The first five Ardell Beauty items set for June 1 in Sally Beauty stores.

Sally Beauty Holdings Inc. reported slight declines for the fourth quarter because of recent hurricanes.

“Puerto Rico is a fairly large portion of our Sally business,” chief executive officer Chris Brickman said on the company’s earnings call Thursday.

Sally Beauty said hurricanes Harvey, Irma and Maria resulted in store closures starting in August. “The negative impact of the hurricanes on sales growth and same-store sales growth was approximately 80 basis points and 70 basis points, respectively,” the company said.

Net sales were down 0.2 percent year-over-year to $974.2 million, and same-store sales were down 1.4 percent for the quarter. Reported diluted earnings per share were 27 cents, down 25 percent from the year-ago period. That dip was caused by expenses related to the company’s restructuring plan.

“Even after considering the challenges created by the natural disasters in the quarter, which impacted August and September, our revenue fell short of our expectations,” said Chris Brickman, president and chief executive officer. “However, the modest decline in consolidated net sales was offset by the successful completion of our 2017 restructuring plan, tight control of discretionary expenses, the successful refinancing of a large portion of our long-term debt and the continued use of our strong cash flows to acquire shares of our common stock.”

“At the same time, we are making investments in our e-commerce capabilities that will allow us to support two-day delivery to more than 90 percent of U.S. households by the middle of fiscal 2018,” he continued. “In addition, we have planned a number of exciting new product launches and improvements to our CRM, marketing and promotional strategies that we expect will build the foundation to drive future growth.”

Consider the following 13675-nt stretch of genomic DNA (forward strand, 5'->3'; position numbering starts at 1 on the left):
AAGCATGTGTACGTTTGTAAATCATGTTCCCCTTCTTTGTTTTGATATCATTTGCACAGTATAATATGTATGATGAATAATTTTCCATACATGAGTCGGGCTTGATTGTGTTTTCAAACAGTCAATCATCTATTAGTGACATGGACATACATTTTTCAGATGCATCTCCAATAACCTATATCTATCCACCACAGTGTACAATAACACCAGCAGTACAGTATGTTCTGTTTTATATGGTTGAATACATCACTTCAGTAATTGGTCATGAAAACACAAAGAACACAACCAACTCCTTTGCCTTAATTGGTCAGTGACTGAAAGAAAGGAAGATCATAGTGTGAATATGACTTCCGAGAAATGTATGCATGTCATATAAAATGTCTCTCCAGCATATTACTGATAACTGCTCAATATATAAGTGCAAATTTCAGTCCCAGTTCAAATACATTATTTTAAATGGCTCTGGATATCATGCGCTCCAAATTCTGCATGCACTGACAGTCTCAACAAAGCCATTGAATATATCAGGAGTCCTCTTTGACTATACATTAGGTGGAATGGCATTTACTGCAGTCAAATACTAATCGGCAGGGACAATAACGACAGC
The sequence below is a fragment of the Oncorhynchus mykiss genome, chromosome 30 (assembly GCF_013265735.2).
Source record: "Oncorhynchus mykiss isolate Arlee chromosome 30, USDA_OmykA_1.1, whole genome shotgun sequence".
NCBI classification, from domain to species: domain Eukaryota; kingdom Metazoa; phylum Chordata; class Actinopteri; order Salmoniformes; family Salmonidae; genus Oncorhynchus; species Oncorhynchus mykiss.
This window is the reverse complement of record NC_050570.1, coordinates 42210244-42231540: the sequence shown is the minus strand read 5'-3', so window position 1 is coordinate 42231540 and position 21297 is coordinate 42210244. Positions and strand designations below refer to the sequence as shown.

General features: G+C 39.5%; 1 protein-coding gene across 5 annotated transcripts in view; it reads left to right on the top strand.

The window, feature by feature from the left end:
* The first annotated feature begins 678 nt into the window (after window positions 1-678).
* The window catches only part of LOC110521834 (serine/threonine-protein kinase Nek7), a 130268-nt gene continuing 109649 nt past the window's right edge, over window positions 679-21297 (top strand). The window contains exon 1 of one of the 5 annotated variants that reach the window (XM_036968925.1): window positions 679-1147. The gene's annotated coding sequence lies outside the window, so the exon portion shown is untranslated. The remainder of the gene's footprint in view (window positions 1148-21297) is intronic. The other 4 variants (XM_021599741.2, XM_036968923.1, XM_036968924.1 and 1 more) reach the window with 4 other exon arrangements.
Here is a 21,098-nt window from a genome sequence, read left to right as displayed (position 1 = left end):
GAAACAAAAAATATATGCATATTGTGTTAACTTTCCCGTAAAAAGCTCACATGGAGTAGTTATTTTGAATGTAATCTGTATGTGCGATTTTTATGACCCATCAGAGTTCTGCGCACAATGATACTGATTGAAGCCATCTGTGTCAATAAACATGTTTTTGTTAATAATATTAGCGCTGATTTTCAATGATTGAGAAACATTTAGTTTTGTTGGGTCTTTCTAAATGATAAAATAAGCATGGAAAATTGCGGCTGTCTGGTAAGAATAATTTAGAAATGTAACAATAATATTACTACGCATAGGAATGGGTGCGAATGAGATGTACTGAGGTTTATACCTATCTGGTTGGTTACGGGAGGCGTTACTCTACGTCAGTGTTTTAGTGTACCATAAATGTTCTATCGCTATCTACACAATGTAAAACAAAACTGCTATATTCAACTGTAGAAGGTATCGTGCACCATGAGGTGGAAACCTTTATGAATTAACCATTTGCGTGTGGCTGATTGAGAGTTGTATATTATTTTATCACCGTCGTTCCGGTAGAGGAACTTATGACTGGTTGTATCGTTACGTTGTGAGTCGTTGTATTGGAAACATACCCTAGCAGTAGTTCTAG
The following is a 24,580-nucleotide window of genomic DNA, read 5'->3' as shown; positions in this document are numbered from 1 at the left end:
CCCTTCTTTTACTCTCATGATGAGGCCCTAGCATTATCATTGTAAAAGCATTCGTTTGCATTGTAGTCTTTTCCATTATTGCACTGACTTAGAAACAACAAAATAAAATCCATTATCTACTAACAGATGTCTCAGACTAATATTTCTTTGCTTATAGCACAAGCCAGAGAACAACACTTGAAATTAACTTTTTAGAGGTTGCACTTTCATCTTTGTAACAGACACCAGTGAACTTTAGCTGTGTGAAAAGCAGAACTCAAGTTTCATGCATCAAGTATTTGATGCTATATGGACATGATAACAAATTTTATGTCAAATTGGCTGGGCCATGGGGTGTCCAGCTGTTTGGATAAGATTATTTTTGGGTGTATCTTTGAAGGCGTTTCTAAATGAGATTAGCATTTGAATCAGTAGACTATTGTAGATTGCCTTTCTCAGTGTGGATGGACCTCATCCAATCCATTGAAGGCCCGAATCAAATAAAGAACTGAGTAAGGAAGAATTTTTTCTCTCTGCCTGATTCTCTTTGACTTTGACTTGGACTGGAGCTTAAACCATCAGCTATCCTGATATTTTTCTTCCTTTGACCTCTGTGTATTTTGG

Sally Beauty has been experimenting with a two-hour delivery option via Amazon, which executives noted is allowing them to reach a new demographic.

“There’s virtually no or very little overlap with our current customer base,” Brickman said.

Sally executives also said that it would work to compete on price.

“The reason to do this is just to reinforce Sally’s value proposition,” Brickman said, noting that the company would reduce prices on about 20 percent of stockkeeping units that were not exclusive.

“The idea is we want those comparable products to be attractively priced so when the consumer’s in our stores, if they’re matching in their head price to price, they don’t get the perception that Sally is higher priced,” he said.


“Consecutive earnings reports where sales are moderating and margins are plateauing imply that the marketplace is growing increasingly competitive and costs to deliver growth are stretching the capital model,” wrote Stifel analyst Stephanie Wissink in a note.

Sally said Thursday it would also restructure international operations, and increase its e-commerce focus. Sally Beauty spent much of 2017 restructuring North American operations, which cost about $22.7 million. Going forward, the restructuring will be focusing on international operations, especially in Europe, and result in between $12 million and $14 million in restructuring charges.

For the full year, Sally Beauty posted net sales of $3.94 billion, down 0.4 percent year-over-year. Same-store sales were down 0.7 percent. The hurricanes affected full-year numbers by about 20 basis points, the company said. Sally Beauty is projecting flat net sales because of the lingering impact of hurricanes, especially Hurricane Maria.

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